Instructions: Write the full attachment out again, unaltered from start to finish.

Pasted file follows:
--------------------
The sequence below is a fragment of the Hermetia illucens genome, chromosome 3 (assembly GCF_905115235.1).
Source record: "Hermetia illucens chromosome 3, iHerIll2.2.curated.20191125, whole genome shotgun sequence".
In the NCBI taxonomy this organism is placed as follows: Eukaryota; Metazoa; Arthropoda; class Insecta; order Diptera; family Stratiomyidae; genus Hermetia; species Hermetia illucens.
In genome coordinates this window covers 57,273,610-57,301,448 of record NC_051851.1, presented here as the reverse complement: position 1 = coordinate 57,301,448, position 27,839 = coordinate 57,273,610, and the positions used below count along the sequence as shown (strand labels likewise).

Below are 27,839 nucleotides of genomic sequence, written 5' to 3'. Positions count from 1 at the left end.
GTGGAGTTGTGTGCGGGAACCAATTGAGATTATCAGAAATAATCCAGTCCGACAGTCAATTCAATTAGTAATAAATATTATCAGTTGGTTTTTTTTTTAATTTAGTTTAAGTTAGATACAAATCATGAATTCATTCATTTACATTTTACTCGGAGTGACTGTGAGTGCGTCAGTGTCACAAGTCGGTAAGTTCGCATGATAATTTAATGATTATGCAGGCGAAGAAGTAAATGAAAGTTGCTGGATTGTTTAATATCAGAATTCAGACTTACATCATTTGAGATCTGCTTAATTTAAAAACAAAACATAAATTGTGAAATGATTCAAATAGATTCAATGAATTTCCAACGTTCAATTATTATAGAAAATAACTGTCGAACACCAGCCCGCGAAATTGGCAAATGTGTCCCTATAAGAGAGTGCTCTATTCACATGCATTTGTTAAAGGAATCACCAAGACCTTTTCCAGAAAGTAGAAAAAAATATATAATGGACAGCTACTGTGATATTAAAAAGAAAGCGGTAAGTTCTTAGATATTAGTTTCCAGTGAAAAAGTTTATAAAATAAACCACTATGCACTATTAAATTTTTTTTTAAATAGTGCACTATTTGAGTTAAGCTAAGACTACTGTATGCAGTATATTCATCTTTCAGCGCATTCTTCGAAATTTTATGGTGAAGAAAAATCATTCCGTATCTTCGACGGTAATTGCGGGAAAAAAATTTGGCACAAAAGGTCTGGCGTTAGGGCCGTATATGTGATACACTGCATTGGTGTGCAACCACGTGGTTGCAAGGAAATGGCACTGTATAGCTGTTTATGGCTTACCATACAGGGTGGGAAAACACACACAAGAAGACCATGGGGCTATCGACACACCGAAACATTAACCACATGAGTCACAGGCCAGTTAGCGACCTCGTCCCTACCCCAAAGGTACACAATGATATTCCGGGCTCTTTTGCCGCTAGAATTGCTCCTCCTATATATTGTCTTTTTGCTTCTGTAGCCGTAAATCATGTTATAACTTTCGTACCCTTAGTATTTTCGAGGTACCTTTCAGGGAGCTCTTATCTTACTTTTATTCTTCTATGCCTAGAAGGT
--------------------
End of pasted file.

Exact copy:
The sequence below is a fragment of the Hermetia illucens genome, chromosome 3 (assembly GCF_905115235.1).
Source record: "Hermetia illucens chromosome 3, iHerIll2.2.curated.20191125, whole genome shotgun sequence".
In the NCBI taxonomy this organism is placed as follows: Eukaryota; Metazoa; Arthropoda; class Insecta; order Diptera; family Stratiomyidae; genus Hermetia; species Hermetia illucens.
In genome coordinates this window covers 57,273,610-57,301,448 of record NC_051851.1, presented here as the reverse complement: position 1 = coordinate 57,301,448, position 27,839 = coordinate 57,273,610, and the positions used below count along the sequence as shown (strand labels likewise).

Below are 27,839 nucleotides of genomic sequence, written 5' to 3'. Positions count from 1 at the left end.
GTGGAGTTGTGTGCGGGAACCAATTGAGATTATCAGAAATAATCCAGTCCGACAGTCAATTCAATTAGTAATAAATATTATCAGTTGGTTTTTTTTTTAATTTAGTTTAAGTTAGATACAAATCATGAATTCATTCATTTACATTTTACTCGGAGTGACTGTGAGTGCGTCAGTGTCACAAGTCGGTAAGTTCGCATGATAATTTAATGATTATGCAGGCGAAGAAGTAAATGAAAGTTGCTGGATTGTTTAATATCAGAATTCAGACTTACATCATTTGAGATCTGCTTAATTTAAAAACAAAACATAAATTGTGAAATGATTCAAATAGATTCAATGAATTTCCAACGTTCAATTATTATAGAAAATAACTGTCGAACACCAGCCCGCGAAATTGGCAAATGTGTCCCTATAAGAGAGTGCTCTATTCACATGCATTTGTTAAAGGAATCACCAAGACCTTTTCCAGAAAGTAGAAAAAAATATATAATGGACAGCTACTGTGATATTAAAAAGAAAGCGGTAAGTTCTTAGATATTAGTTTCCAGTGAAAAAGTTTATAAAATAAACCACTATGCACTATTAAATTTTTTTTTAAATAGTGCACTATTTGAGTTAAGCTAAGACTACTGTATGCAGTATATTCATCTTTCAGCGCATTCTTCGAAATTTTATGGTGAAGAAAAATCATTCCGTATCTTCGACGGTAATTGCGGGAAAAAAATTTGGCACAAAAGGTCTGGCGTTAGGGCCGTATATGTGATACACTGCATTGGTGTGCAACCACGTGGTTGCAAGGAAATGGCACTGTATAGCTGTTTATGGCTTACCATACAGGGTGGGAAAACACACACAAGAAGACCATGGGGCTATCGACACACCGAAACATTAACCACATGAGTCACAGGCCAGTTAGCGACCTCGTCCCTACCCCAAAGGTACACAATGATATTCCGGGCTCTTTTGCCGCTAGAATTGCTCCTCCTATATATTGTCTTTTTGCTTCTGTAGCCGTAAATCATGTTATAACTTTCGTACCCTTAGTATTTTCGAGGTACCTTTCAGGGAGCTCTTATCTTACTTTTATTCTTCTATGCCTAGAAGGT